"People are just disgusted with the way that Scott is only advocating for corporations and doing nothing for the people who live here and work hard," said Ricci. "And there are Republicans from all across the state who have decided to drop out of the party, because they can't stay in a party that is Rick Scott's party. From everything from the special deal for corporations to attacking unions, and there are corporations that pay no taxes -- all of this combined has just been too much for many of these lifelong Republicans to stomach."

Wednesday is also Scott's 100th day in office, and there will be protests around the state highlighting his tenure, including a press conference issuing a 100-day performance review.

On Tuesday, a coalition of labor and community groups launched a grassroots campaign called "Stop Scott." One of the organizers explained, "Florida Republicans, Independents and Democrats alike who are justifiably outraged with the governor’s extreme anti-worker, anti-education, anti-family agenda will be provided a forum to take action to stop Rick Scott."

On Saturday, Scott will address a large gathering of Tea Party members, where he will no doubt receive a more positive reception. Scott's office did not immediately return a request for comment, but he recently told the Naples News that he believes his first 100 days have "gone well."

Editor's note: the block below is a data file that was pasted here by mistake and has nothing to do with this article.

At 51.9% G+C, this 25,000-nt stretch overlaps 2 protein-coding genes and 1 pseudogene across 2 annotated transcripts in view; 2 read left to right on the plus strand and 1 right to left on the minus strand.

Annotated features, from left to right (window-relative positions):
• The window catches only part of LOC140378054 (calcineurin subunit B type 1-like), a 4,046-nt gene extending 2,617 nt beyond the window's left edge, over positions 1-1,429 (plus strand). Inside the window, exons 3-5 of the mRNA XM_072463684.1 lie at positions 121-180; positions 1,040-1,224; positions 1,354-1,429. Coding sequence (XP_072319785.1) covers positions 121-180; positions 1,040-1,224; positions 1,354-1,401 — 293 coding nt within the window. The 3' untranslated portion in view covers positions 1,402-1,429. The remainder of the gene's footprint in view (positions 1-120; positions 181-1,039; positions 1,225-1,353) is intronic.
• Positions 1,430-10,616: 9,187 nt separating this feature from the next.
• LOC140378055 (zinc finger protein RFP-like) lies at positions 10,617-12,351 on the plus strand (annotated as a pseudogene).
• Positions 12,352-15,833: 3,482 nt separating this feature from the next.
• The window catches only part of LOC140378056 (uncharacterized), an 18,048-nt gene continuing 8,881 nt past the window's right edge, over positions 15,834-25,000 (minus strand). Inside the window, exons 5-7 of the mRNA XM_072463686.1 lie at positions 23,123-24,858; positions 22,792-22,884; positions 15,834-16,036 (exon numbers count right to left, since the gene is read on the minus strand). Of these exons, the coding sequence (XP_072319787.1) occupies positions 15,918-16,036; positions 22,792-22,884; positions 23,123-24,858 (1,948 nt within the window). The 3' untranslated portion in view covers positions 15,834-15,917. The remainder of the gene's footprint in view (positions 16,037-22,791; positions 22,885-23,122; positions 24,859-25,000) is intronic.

"First off, I campaigned on promising on getting the state back to work, starting the process to seven steps to 700,000 jobs, working on education reform," he said, adding, "I’m talking to companies all around the world about coming here, and people are very receptive about coming to Florida.”

Lamp concluded, "If you're the CEO of a large company, you should help the people who helped you become the CEO of a successful company," adding that closing loopholes for CEOs shouldn't be a partisan issue. “How many millions and billions [of dollars] do people need to make, while the standard of living and the average income for the hardworking men and women who put their company in that position [is dropping] every day?"